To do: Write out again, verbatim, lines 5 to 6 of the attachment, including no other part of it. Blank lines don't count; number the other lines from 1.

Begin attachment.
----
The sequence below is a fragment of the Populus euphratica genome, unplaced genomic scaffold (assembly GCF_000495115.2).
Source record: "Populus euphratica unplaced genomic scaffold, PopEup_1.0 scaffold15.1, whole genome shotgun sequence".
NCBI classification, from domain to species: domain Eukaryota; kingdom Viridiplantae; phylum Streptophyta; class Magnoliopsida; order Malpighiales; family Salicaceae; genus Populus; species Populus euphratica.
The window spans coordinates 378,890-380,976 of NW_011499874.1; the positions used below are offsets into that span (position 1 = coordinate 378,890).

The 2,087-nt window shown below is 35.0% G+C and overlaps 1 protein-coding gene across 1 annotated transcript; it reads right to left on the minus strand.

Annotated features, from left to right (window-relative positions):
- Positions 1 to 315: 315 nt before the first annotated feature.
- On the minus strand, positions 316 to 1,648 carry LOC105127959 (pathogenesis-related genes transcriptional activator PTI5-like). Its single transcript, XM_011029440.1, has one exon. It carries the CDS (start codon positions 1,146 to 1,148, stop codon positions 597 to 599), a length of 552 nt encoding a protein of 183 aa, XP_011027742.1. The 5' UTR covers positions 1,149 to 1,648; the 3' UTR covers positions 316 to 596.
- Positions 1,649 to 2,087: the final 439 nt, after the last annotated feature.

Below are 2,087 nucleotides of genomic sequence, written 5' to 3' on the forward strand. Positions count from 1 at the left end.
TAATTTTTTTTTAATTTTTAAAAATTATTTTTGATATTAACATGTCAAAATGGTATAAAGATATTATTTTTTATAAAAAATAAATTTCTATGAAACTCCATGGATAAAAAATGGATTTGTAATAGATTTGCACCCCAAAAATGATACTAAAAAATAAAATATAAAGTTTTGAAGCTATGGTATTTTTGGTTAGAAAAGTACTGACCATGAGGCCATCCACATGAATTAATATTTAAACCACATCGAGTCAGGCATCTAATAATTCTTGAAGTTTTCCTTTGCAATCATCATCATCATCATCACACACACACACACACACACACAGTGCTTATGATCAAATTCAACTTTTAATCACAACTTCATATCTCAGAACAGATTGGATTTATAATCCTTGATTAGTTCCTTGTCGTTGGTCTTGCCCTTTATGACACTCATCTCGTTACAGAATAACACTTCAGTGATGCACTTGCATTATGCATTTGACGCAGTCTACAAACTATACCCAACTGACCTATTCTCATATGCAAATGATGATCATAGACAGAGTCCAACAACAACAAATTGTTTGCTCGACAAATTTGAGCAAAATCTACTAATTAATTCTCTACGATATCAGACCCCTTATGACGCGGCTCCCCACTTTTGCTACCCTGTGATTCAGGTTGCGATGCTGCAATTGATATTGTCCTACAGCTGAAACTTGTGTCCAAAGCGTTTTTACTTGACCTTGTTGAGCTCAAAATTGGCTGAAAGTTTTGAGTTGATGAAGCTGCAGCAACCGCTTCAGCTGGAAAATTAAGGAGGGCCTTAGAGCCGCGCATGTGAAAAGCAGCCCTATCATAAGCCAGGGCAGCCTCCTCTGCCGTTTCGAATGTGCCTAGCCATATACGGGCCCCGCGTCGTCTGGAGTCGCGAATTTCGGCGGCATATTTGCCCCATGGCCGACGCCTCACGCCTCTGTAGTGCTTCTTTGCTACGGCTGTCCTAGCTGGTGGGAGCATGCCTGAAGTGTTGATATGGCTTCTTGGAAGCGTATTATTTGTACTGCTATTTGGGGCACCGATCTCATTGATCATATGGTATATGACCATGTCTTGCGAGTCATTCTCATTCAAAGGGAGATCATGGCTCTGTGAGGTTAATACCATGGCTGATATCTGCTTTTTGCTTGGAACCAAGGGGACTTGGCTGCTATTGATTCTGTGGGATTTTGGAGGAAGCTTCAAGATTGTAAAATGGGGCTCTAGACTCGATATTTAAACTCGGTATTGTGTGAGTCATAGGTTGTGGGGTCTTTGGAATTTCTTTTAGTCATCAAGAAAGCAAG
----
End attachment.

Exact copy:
The 2,087-nt window shown below is 35.0% G+C and overlaps 1 protein-coding gene across 1 annotated transcript; it reads right to left on the minus strand.

Annotated features, from left to right (window-relative positions):